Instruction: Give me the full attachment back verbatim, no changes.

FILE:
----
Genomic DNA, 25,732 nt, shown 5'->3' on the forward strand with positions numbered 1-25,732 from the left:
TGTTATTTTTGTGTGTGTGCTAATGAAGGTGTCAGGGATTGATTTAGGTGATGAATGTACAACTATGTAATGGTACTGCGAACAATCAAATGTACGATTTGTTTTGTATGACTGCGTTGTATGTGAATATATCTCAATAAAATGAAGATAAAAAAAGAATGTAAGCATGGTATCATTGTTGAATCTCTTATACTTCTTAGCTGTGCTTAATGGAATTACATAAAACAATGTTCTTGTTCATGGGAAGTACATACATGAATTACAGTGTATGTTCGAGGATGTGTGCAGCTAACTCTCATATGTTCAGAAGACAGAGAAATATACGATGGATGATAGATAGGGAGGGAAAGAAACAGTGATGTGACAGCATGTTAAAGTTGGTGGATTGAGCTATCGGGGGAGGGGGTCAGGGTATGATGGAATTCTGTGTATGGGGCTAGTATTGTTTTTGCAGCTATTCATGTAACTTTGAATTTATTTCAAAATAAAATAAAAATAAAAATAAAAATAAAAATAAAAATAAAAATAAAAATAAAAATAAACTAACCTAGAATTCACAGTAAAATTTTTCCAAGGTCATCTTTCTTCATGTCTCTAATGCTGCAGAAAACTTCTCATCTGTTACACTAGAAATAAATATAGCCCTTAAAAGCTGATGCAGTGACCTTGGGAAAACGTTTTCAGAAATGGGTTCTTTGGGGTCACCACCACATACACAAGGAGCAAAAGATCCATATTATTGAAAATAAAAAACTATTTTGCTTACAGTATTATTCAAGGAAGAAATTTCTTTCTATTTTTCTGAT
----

Genomic DNA, 25,732 nt, shown 5'->3' on the forward strand with positions numbered 1-25,732 from the left:
TGTTATTTTTGTGTGTGTGCTAATGAAGGTGTCAGGGATTGATTTAGGTGATGAATGTACAACTATGTAATGGTACTGCGAACAATCAAATGTACGATTTGTTTTGTATGACTGCGTTGTATGTGAATATATCTCAATAAAATGAAGATAAAAAAAGAATGTAAGCATGGTATCATTGTTGAATCTCTTATACTTCTTAGCTGTGCTTAATGGAATTACATAAAACAATGTTCTTGTTCATGGGAAGTACATACATGAATTACAGTGTATGTTCGAGGATGTGTGCAGCTAACTCTCATATGTTCAGAAGACAGAGAAATATACGATGGATGATAGATAGGGAGGGAAAGAAACAGTGATGTGACAGCATGTTAAAGTTGGTGGATTGAGCTATCGGGGGAGGGGGTCAGGGTATGATGGAATTCTGTGTATGGGGCTAGTATTGTTTTTGCAGCTATTCATGTAACTTTGAATTTATTTCAAAATAAAATAAAAATAAAAATAAAAATAAAAATAAAAATAAAAATAAAAATAAAAATAAACTAACCTAGAATTCACAGTAAAATTTTTCCAAGGTCATCTTTCTTCATGTCTCTAATGCTGCAGAAAACTTCTCATCTGTTACACTAGAAATAAATATAGCCCTTAAAAGCTGATGCAGTGACCTTGGGAAAACGTTTTCAGAAATGGGTTCTTTGGGGTCACCACCACATACACAAGGAGCAAAAGATCCATATTATTGAAAATAAAAAACTATTTTGCTTACAGTATTATTCAAGGAAGAAATTTCTTTCTATTTTTCTGAT